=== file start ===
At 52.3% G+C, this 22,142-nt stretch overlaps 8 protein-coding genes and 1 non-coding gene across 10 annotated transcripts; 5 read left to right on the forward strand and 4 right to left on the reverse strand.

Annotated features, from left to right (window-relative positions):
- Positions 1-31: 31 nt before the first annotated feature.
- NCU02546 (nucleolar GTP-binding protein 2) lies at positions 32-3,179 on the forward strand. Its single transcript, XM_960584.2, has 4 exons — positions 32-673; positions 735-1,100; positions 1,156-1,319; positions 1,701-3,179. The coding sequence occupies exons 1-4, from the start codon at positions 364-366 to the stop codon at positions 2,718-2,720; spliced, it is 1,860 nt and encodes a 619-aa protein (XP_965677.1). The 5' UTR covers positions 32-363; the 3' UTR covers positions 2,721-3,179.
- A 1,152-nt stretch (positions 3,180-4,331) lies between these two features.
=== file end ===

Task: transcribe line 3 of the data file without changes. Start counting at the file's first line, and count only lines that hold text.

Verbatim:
- Positions 1-31: 31 nt before the first annotated feature.